The classic apple cake is made with apples, sugar, cinnamon, butter, sugar, eggs, flour, baking powder and pearl sugar. The apples are coated with sugar and cinnamon, and layered on top of the cake batter.
The cake takes around an hour to bake in the oven, and the aroma that fills the kitchen makes it worth the wait. Any type of apple can be used in an apple cake, and you can also use any leftover custard you have from other desserts.
This dessert first found its way onto Norwegian dinner tables in 1906. The king and queen visited Haugesund, a city in western Norway, during their coronation travels. To mark their arrival, a brand new dessert was created just for them, and it was even named the Queen Maud mousse.
The dessert consists of ingredients that were expensive in 1906, including cream, port wine, and chocolate. The dish is made by mixing port wine and gelatin with eggs, sugar, and whipped cream to create a mousse. The mousse and grated chocolate are layered in a glass bowl or tall glass, and the dessert is finished with a thick layer of chocolate on top.
You can also use homemade strawberry jam or fresh raspberries in-between the layers to add a little tartness to the taste. This is a rich, flavorful dessert, and if its good enough for royalty, it’s definitely good enough for us!
12 – Riskrem (Rice Pudding)
Common in many cuisines, rice pudding is wildly popular across Norway, and it is particularly enjoyed during the Christmas period. Served with a ‘red sauce’, often made with raspberries, rice pudding is as wholesome as it is comforting.
It is made by simply mixing rice porridge with whipped cream and vanilla sugar. The resultant sweet and filling dessert is common across Scandinavia, with each country having their own little twist on the dish.
On Christmas Eve in Norway, rice pudding is traditionally served after dinner, and an almond hidden in the bowl. The guest who finds the almond in their pudding receives a gift, often in the form of a chocolate bar or a marzipan figurine.
Naturally, everyone wants the almond so they can call themselves the winner! However, you need to be careful to not actually eat the almond, as then no one will win the prize!
13 – Kompott (Compote)
Different types of compotes have been served for dessert in Norway for generations. Common in many cuisines, compote is a common name for berries or fruit that are boiled with sugar. In a compote, the fruit or the berries are kept mostly whole before the boiling process begins.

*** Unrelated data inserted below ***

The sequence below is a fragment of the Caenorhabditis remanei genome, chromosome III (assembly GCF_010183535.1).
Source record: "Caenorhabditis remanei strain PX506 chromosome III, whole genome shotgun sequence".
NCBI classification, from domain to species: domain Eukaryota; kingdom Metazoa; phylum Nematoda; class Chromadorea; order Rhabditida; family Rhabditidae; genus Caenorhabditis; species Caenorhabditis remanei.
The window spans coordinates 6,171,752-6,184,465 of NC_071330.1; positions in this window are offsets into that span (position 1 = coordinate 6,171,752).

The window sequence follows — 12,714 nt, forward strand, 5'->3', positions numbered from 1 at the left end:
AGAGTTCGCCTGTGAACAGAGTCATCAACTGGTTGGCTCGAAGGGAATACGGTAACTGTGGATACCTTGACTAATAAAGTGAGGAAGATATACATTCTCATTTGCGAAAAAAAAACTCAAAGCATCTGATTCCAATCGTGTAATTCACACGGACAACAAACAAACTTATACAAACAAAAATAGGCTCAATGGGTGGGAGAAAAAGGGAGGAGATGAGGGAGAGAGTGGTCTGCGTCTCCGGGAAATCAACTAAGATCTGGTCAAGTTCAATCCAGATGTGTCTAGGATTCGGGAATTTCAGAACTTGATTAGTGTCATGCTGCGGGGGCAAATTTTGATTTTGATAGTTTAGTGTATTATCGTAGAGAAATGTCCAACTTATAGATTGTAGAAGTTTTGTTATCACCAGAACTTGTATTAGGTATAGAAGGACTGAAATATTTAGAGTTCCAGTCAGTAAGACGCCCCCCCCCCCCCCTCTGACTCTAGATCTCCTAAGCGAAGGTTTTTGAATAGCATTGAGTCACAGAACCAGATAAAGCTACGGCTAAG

The most common compotes served in Norway are prune compote, berry compote, and apricot compote. The compotes can be boiled at home, or bought at the grocery store.
A very traditional compote dessert is the constitutional dessert, or ‘grunnlovsdessert’. It consists of a prune and rhubarb compote, topped with custard, whipped cream, and chopped almonds and prunes.
14 – Sveler (Pikelets)
When visiting Norway, especially the western side of the country, you’ll most likely have to travel by ferry. Sveler, or pikelets, are traditionally served on many ferries across Norway. The company Fjord1, which operates over 80 ferries, sells over 1 million pikelets a year!
Sveler are quite similar to American-style pancakes (but don’t mention that to Norwegians) and are made with eggs, sugar, butter, flour, bicarbonate soda, ammonium bicarbonate, and buttermilk. They are light and fluffy, and ideal as a sweet dessert or as a snack to stave off hunger while riding the waves.
Sveler can be topped with just about anything, but the most common toppings are brunost, jam, sour cream, or buttercream. Diverse and filling, you simply have to try them.
Norwegian Desserts Summary
Norwegian desserts bring to the foray the fresh, delicious produce grown throughout the country, and the warmth, cosiness, and comfort of its hospitality and people.
If you love your desserts rich, wholesome, and hearty, Norway is a place you’ll want to revisit over and over again.
These 14 traditional desserts capture the essence of Norwegian cuisine and culture. Be sure to keep a list of them handy on a future trip, so that you can seek out and try as many of them as possible.
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Contributor: Marte Hansen is a bilingual Norwegian writer and translator from Honefoss. She is deeply passionate about Norwegian culture and cuisine and is eager to share more about Norway through her writing.